While Dumba’s five-year contract comes out to a $30 million total (and $6M cap hit), Zucker receives $5.5M per year, or $27.5M overall. The team confirmed those details, along with his salary in each season, in case you needed a late-July reminder that a lockout could come in 2020-21 (throws confetti).
Like Dumba, Zucker enjoyed a true breakthrough in 2017-18, forcing a big expenditure from the Wild. Also like Dumba, his contract is mostly reasonable, and much of the grimacing comes in looking at the bigger, less promising overall salary structure.
No doubt about it, Zucker saw a significant spike in production this season.
The 26-year-old crossed the 30-goal barrier for the first time (33 goals) and blew away his previous career-high of 47 points, collecting 63 in 82 games. Especially worrisome types might see his 14.9 shooting percentage as a red flag even beyond that huge jump in production.
On the other hand, Zucker can only take advantage of the opportunities he’s given, and his numbers are awfully interesting.
To start, he enjoyed a fairly odd (yet impressive) first leap in 2014-15. During that season, Zucker pitched a “Cy Young” ratio of goals and assists at 21-5 in 51 contests. After a tough 2015-16, Zucker bounced back in 2016-17, and has been rising since. He’s generated a least 21 goals in three of his past four seasons since becoming an NHL regular.
Beyond that, it sure seems like he could be a true two-way gem, which is a comforting thought in case his offensive production slides. Zucker generated strong possession stats relative to his Wild teammates this past season, which was the second in a row where he was relied upon to start more of his shifts in the defensive zone rather than on offense.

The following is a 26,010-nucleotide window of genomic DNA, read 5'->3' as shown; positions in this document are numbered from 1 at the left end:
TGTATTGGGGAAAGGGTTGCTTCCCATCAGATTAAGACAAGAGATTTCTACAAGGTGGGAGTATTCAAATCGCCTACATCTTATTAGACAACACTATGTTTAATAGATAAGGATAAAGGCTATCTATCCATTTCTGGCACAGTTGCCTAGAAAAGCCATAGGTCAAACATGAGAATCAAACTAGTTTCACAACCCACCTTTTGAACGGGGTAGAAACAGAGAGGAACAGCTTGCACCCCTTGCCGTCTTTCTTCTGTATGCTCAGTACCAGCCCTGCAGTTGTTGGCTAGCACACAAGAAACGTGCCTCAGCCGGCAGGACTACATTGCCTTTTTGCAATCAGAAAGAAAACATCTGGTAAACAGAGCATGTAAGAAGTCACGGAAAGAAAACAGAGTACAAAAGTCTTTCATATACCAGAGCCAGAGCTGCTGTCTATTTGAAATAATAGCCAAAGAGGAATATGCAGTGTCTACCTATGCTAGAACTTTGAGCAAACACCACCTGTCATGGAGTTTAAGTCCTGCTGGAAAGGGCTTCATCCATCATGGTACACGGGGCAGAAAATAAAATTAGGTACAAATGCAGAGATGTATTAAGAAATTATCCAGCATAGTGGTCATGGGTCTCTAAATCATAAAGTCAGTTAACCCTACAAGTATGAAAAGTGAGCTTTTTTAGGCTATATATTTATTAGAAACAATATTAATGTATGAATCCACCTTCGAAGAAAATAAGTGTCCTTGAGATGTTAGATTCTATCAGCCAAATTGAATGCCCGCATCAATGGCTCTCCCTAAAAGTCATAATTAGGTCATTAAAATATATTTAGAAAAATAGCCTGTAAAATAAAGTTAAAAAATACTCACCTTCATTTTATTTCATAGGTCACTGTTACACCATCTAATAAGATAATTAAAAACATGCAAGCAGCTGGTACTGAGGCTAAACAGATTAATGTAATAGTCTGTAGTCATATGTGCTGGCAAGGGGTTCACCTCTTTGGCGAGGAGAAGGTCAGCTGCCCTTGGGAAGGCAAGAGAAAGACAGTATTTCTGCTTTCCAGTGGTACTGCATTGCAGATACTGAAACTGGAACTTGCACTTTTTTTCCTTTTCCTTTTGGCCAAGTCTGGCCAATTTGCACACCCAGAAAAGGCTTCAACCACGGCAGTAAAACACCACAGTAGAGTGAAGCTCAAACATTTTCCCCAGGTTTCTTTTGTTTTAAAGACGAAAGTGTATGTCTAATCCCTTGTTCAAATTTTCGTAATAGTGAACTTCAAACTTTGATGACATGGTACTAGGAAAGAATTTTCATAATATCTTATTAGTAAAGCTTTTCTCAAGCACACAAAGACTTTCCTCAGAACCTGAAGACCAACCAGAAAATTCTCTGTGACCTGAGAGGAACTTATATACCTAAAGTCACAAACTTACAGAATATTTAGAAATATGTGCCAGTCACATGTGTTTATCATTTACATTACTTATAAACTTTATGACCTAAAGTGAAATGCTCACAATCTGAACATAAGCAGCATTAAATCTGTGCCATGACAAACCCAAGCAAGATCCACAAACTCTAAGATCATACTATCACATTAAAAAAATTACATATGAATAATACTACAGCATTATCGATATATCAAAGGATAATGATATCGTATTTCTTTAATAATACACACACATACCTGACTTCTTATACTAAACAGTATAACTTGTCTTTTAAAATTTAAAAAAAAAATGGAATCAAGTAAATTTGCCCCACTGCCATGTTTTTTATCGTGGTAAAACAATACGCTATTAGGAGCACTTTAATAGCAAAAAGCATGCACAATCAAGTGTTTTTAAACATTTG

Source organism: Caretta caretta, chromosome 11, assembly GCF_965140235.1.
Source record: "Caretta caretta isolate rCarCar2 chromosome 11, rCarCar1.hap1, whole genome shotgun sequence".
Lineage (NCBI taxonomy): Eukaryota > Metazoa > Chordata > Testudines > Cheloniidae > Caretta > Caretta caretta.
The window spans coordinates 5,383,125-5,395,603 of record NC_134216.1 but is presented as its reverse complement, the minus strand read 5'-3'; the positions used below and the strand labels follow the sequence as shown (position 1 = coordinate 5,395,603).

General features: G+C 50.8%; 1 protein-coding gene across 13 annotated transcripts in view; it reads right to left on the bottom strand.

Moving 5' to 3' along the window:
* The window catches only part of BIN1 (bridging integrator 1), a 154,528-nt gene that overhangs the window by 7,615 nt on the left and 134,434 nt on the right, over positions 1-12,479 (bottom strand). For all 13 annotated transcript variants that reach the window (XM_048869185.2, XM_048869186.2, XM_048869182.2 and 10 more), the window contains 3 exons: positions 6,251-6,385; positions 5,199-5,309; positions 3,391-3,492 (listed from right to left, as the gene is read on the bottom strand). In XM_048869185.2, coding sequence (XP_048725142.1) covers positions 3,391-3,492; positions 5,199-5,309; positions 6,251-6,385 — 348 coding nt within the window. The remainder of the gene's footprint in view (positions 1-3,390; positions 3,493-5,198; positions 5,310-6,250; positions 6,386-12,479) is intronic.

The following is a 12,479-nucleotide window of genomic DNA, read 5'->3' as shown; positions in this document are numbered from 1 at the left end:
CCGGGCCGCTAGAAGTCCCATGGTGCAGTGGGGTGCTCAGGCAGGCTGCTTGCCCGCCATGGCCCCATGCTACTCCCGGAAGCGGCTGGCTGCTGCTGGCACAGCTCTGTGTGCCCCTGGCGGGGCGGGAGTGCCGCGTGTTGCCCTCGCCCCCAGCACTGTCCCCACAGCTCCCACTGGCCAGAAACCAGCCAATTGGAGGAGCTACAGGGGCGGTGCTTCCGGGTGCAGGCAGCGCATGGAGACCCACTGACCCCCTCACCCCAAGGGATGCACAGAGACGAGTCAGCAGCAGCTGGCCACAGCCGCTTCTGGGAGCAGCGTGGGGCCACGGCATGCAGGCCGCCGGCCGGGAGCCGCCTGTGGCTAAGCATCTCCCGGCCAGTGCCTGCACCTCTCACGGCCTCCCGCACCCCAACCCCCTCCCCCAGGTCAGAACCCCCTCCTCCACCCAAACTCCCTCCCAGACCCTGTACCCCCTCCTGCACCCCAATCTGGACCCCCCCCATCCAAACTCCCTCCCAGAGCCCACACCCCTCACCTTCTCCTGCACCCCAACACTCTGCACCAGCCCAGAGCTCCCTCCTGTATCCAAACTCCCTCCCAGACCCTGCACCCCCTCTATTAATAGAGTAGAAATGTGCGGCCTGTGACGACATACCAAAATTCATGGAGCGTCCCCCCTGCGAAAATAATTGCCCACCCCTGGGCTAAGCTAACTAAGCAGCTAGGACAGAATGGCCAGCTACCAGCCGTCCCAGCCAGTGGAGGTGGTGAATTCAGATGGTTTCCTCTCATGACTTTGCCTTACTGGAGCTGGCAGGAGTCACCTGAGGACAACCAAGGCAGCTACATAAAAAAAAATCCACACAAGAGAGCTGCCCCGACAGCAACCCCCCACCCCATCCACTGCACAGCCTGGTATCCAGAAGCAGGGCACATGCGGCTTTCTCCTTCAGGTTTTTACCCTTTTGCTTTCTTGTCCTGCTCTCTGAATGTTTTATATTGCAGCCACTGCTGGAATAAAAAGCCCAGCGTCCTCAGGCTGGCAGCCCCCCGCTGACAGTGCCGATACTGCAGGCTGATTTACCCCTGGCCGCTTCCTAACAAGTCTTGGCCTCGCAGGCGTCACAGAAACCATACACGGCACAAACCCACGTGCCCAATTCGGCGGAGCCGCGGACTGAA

All things considered, this seems like a pretty fair price for Zucker, as the two sides avoided salary arbitration. It’s fairly comparable to the deal Nino Niederreiter received, so Minnesota gets some nice two-way players on term. That’s not groundbreaking stuff, but it’s solid work.
The problem is that, when you zoom out, the Wild don’t seem like the greatest value as a team spending very close to the cap.
Signing Dumba and Zucker to their five-year deals counts as “the price of doing business,” and the same can be said for Niederreiter and Mikael Granlund. Some of those deals will probably look like bargains, and the same rings true for Devan Dubnyk‘s affordable rate and the bargain Minnesota enjoyed with Eric Staal (though Staal’s entering a contract year).
Simply put, any misstep feels like plodding on additional Legos thanks to the difficulties of carrying $15M for Parise + Suter until 2024-25. Spending almost $3M for Marcus Foligno, risking $5.5M on an aging Mikko Koivu, and other decisions are tougher to stomach when the margin of error is small.
So such concerns tend to trickle down to guys like Dumba and Zucker. Their deals are fair, but they’re not necessarily cheap, so any stumbles get magnified. It chalks up to the negative domino effect of bad deals during the salary cap era.